Boom! Here are 10 of the most ferocious hitters in the SEC
Quick, what’s the first thing you the SEC fanatic thinks about when Jadeveon Clowney’s name is brought up?
Yeah, we thought so. The Hit. When Clowney threw caution to the wind and knocked the wind and maybe more out of some unfortunate Michigan running back — it was Vincent Smith, by the way — during the fourth quarter of the 2013 Outback Bowl.
Clowney had 129 tackles, a staggering 47 of them for losses, 24 sacks and nine forced fumbles during his three years terrorizing offenses at South Carolina. But it’s that one frightening moment during a sunny New Year’s Day afternoon in Tampa that he’ll always be known for — in college, anyway. Do you even remember who won that game? It was the Gamecocks, 33-28, by the way, and Clowney recovered the fumble he caused by The Hit, and it set up a South Carolina touchdown.
The point is, football is about a lot of things, but at its ruthless core it’s a sport that, for better and sometimes worse, makes its reputation on violent moments. Clowney’s became legendary. So in honor of this hard-hitting SEC stalwart of the past, we give you 10 current conference ballhawks who have consistently left running backs, wide receivers and kick returners dizzy. The list isn’t in any particular order of hardest hitters — they’re all scary to see across the line of scrimmage.
Darrin Kirkland Jr., Tennessee middle linebacker
The junior isn’t surrounded by a wealth of talent anymore, at least not the experienced kind, as he pointed out this spring, but all that means is that Kirkland this fall will be the leader and main enforcer on a defense without Derek Barnett, Cameron Sutton and Jaylen Reeves-Maybin.
It’s not like Kirkland is new at this intimidation thing. The 6-1, 230-pounder has been dishing out vicious hits since he was a freshman, when he had 66 total tackles and three sacks. Last season, Kirkland found a way to play through pain. This fall, he’ll resume inflicting pain.
Mike Edwards, Kentucky strong safety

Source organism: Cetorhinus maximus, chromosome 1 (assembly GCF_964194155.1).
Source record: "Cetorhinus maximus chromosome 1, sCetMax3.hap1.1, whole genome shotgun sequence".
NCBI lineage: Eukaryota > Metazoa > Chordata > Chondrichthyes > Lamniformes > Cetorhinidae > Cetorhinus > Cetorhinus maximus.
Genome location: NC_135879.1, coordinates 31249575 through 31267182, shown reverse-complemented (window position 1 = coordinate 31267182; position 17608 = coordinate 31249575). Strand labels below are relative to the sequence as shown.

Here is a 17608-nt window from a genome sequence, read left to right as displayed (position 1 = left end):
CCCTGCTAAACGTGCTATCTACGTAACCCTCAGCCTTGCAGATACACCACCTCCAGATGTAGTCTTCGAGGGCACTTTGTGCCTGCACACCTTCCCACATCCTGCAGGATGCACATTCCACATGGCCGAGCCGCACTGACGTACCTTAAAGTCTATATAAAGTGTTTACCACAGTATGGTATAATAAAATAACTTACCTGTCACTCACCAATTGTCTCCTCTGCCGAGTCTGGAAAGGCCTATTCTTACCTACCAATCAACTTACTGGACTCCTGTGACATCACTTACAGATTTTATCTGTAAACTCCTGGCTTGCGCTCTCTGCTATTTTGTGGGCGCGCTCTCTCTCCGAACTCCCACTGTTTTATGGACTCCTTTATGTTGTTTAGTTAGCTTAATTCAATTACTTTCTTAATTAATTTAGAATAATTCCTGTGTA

Last fall, Wildcats defensive backs coach Steve Clinkscale called Edwards “a natural” and a hard worker. Wildcats defensive coordinator D.J. Eliot went a few compliments further, labeling Edwards the team’s best overall defensive player — their best cover guy, best tackler and best blitzer.
The 6-0, 200-pound backbone of the Kentucky defense is both studious and relentless. The junior-to-be led all SEC defensive backs in tackles last year with 100, and more than a few of them were of the bone-crunching variety. He was a rock in the Wildcats’ resurgent 2016 season, starting all 13 games, and he never failed to make his presence felt.
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Ronnie Harrison, Alabama free safety
Harrison packs a punch on fall Saturdays and isn’t afraid to fire off a verbal blitz in the spring either. He grew up in the shadows of Florida State in Tallahassee and almost was a Seminole, and so the 6-3, 216-pound fireball who took flight with 86 tackles as a sophomore can’t wait to get his junior season started against his hometown team on Sept. 2 in Atlanta.
On that early September night in Atlanta’s new palace, Harrison will merely start adding to the reputation he’s built in SEC circles as a fearless hitter and playmaker in Alabama’s secondary. It’ll just be the first time Florida State gets to experience Harrison’s wrath.
Arden Key, LSU linebacker
The Tigers’ menacing linebacker missed the spring for personal reasons, and LSU coach Ed Orgeron revealed that Key recently underwent shoulder surgery. No matter. The 6-6 junior-to-be will be back this fall, patrolling SEC backfields and punishing those who come his way.
Last fall, Key set the LSU single-season sack record with 12, and his 55 tackles probably seemed like double that to the SEC offensive players Key hit. This fall, Key’s ferocity will be even more welcomed in Baton Rouge with all the talent gone from last year’s defense.
Deshaun Davis, Auburn outside linebacker